The next morning we were told that she (the landlady) had been out looking for the dog...not sure why she thought he'd be at our bedroom window, but some mysteries are better left unsolved.
Day 4 - Tarves to Banff. It was a lovely day, a clear crisp morning, but I was knackered!! Tina forgave me for my antics, apparently she knew it was me at the door....bummer, I really thought she'd be left wondering. Clare was great as she just pedalled away and didn't moan..so I simmered down a bit..a bit..not that much! She was great at teaching my how to pre-empt the hills and get down the gears early..that really did help. Tina was slower than normal at stopping for her customary dram from her hip flask, I think we were all just keen to get the next day under our belt and sleep! Gillian met us in Turriff where she had managed to speak to a kind man who, on hearing what we were doing gave her the use of The Turriff Fishermen's building, to prepare our lunch. It was lovely to be able to sit down to eat, go to the loo, wash your hands...luxury. We got to Banff in good time, the B&B was lovely, but we had to say farewell to Clare who was driven back to Tarves by Gillian to collect her car and head back to Kirriemuir. That night Tina texted me in my room to say, "Is that you up to your tricks again? I can hear you outside the door!" I really wasn't..I really was just lying in my bed...but old cry wolf meant I'm not sure she believed me!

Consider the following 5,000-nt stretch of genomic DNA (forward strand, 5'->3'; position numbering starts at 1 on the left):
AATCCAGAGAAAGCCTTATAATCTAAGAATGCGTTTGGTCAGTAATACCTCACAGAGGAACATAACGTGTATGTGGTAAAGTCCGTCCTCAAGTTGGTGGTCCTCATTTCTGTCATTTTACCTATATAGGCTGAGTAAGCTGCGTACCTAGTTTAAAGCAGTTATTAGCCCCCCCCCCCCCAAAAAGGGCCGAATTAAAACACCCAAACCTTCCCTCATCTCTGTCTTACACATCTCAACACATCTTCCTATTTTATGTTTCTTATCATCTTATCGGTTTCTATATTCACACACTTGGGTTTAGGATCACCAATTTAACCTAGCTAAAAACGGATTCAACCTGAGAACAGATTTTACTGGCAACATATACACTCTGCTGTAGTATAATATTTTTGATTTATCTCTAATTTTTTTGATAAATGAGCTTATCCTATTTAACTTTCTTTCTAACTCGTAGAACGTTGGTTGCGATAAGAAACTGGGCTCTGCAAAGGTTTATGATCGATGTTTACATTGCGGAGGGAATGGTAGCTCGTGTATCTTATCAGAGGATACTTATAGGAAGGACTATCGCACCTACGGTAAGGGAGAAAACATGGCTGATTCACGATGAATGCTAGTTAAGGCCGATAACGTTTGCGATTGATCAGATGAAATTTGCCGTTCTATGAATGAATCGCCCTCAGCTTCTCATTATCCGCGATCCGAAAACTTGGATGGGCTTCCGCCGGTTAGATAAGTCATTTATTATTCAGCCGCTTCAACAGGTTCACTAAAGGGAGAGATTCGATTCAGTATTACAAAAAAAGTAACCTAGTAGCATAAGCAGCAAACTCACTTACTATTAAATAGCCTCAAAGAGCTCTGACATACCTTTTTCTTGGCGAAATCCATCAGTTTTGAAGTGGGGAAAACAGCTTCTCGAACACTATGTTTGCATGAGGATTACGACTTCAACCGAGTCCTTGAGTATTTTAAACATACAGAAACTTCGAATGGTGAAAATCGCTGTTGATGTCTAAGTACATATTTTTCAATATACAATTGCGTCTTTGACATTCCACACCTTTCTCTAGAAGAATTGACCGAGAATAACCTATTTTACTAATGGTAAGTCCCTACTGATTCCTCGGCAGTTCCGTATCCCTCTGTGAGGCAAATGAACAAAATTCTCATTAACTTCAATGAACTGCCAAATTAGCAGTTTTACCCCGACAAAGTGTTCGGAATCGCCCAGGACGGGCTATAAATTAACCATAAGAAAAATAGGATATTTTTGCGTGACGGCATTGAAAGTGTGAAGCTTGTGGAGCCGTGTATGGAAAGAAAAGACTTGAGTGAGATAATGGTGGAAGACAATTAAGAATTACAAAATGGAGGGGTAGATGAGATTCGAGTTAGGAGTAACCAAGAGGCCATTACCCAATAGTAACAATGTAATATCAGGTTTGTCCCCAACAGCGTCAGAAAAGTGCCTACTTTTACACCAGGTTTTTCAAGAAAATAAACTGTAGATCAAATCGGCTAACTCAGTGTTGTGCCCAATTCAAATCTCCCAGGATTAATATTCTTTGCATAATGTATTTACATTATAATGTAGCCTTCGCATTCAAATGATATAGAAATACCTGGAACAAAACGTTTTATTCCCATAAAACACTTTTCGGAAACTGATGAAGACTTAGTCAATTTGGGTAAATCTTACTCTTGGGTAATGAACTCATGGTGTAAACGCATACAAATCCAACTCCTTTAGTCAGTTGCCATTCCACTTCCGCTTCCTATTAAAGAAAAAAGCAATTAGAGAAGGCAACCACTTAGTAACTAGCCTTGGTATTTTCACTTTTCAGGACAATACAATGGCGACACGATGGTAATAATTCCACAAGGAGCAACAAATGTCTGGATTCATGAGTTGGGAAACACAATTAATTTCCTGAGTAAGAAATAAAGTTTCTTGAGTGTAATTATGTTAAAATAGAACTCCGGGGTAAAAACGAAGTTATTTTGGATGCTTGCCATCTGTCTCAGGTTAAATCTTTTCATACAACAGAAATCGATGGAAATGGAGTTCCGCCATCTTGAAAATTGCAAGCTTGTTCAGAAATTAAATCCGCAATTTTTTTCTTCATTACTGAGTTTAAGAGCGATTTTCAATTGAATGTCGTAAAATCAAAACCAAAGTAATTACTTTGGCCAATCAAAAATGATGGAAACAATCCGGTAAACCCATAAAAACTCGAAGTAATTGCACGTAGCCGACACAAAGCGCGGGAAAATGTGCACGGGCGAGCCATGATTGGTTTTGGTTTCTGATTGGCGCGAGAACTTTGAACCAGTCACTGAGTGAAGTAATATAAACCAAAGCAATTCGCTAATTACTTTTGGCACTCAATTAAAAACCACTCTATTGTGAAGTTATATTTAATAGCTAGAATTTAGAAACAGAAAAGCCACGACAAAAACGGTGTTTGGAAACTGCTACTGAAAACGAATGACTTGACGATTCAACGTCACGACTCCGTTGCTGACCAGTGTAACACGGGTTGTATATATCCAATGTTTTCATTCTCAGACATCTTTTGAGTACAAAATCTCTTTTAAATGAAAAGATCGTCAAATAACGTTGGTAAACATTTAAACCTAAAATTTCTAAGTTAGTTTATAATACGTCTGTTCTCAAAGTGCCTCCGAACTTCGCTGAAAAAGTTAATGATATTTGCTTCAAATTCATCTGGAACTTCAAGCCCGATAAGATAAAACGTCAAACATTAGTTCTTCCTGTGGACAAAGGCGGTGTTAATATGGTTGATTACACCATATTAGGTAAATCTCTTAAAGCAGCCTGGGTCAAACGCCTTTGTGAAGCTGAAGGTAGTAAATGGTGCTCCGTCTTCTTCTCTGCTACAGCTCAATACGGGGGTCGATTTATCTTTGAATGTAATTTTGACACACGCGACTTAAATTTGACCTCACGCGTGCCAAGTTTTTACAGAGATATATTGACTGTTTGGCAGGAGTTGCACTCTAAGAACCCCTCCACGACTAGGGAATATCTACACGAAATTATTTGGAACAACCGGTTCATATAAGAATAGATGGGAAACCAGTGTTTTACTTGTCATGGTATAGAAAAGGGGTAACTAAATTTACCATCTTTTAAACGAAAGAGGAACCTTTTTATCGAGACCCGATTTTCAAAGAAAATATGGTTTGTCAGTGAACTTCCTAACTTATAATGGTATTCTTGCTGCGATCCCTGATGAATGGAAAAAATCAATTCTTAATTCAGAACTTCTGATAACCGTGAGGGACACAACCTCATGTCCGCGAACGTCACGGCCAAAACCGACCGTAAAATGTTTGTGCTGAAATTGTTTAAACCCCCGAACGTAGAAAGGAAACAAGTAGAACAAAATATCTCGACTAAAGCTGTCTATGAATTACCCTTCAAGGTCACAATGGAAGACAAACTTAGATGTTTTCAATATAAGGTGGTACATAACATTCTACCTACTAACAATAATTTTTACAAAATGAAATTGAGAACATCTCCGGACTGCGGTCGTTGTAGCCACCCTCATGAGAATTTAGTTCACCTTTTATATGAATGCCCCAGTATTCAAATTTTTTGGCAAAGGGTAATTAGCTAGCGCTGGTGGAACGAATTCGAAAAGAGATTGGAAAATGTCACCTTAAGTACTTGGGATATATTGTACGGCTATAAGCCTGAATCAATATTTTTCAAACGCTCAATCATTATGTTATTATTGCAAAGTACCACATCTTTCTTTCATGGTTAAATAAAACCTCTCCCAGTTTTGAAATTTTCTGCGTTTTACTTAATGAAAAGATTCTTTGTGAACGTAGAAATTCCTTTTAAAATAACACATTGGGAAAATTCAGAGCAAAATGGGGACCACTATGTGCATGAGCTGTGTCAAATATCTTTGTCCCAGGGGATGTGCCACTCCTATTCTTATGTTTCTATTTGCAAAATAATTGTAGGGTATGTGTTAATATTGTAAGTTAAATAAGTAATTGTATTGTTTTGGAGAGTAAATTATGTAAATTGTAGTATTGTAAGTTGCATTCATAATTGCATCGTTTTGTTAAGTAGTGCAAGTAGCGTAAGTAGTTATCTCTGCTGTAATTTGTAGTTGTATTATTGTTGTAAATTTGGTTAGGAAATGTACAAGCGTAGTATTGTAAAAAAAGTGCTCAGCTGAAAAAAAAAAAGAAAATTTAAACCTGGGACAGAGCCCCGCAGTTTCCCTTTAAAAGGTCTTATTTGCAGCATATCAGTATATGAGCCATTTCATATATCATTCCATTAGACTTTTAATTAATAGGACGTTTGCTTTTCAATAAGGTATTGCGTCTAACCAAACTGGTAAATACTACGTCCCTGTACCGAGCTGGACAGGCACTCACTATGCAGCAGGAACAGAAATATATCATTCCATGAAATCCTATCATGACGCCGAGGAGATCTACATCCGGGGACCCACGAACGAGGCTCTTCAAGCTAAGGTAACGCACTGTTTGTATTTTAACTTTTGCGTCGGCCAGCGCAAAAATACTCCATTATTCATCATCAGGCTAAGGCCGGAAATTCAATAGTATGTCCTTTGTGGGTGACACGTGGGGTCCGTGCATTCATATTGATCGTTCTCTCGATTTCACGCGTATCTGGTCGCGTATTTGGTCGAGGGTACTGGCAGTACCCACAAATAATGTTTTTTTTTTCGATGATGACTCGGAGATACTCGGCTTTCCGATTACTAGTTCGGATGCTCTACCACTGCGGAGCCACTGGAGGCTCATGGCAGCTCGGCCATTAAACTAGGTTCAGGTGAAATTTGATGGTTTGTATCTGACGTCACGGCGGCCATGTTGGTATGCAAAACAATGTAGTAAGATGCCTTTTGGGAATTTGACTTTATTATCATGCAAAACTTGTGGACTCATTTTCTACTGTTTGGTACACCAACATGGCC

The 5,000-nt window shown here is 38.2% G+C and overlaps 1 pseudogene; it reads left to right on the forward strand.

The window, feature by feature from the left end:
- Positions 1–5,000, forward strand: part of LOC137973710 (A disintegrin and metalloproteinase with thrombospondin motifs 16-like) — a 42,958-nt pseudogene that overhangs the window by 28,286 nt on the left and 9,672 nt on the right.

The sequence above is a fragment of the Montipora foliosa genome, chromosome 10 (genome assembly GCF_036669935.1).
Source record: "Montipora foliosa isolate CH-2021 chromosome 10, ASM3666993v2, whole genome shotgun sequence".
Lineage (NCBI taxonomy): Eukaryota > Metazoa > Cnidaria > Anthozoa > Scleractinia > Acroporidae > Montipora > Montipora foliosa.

Day 5 - Banff to Forres (50miles) I wasn't looking forward to this day much...my bum really hurt and I knew it would be a long day..but I did think (stupidly) that this coastal route must mean it would be pretty flat. WRONG!! Cullen how I hate you...Portsoy...Fordyce...all of the above. Just build coastal villages on the coast and stop deciding you'll have one inland a bit on a hill, and another down and up another bit. The route 1 sustrans map we were following went a bit daft somewhere and we ended up on a "planned route 1" section which should've read, "field with awkward gates". I think the 3 of us on our bikes were beginning to lose the will to live at this point. However, we persevered and met Gillian in Cullen where she had created another feast - it was always so uplifting to see her half way each day. Caroline, Tina and I kept each others spirits up by singing and sometimes singing hymns...to much hilarity as I make up the words to the bits I don't remember, and it doesn't always work very well. Reaching Elgin we were faced with a massive hill out towards Duffus....getting to the top we felt fantastic and we could see a lovely downhill stretch before us. Then it absolutely poured down with rain. I wasn't stopping to put my jacket on, Tina had a cape on which made her look like Nanny MacPhee (from the back..Tina don't be offended you don't look like her from the front!) Caroline, like me just wanted to whizz down the hill and get wet, we were 8 1/2 hours into our cycle and had gone past the point of caring. Beautiful rainbows and dark skies followed, and we were finally on the only flat stretch of this coast 50miler. From Kinloss along to Forres..flat, lovely, do-able. I could (nearly) smile again. My lovely pals from Brodie near Forres arrived just as I did at the B&B. Pete and Hazel are great friends, and they came with a £50 donation for SHELTER and much encouragement for me. We stood in the porch staying dry, and they listened to my tales of woe about the journey so far. We've known each other since I was 17years old and moved to Moray to do my nurse training. Pete lived in a house I shared in Elgin, and Hazel was his girlfriend back then...I was so happy to see them at the end of a 10 hour cycle! Gillian drove us through to the Kimberely Hotel in Findhorn for supper that night, it was lovely, but I barely had the strength to lift my fork to my mouth..so we ate and then went straight back to the B&B to sleep.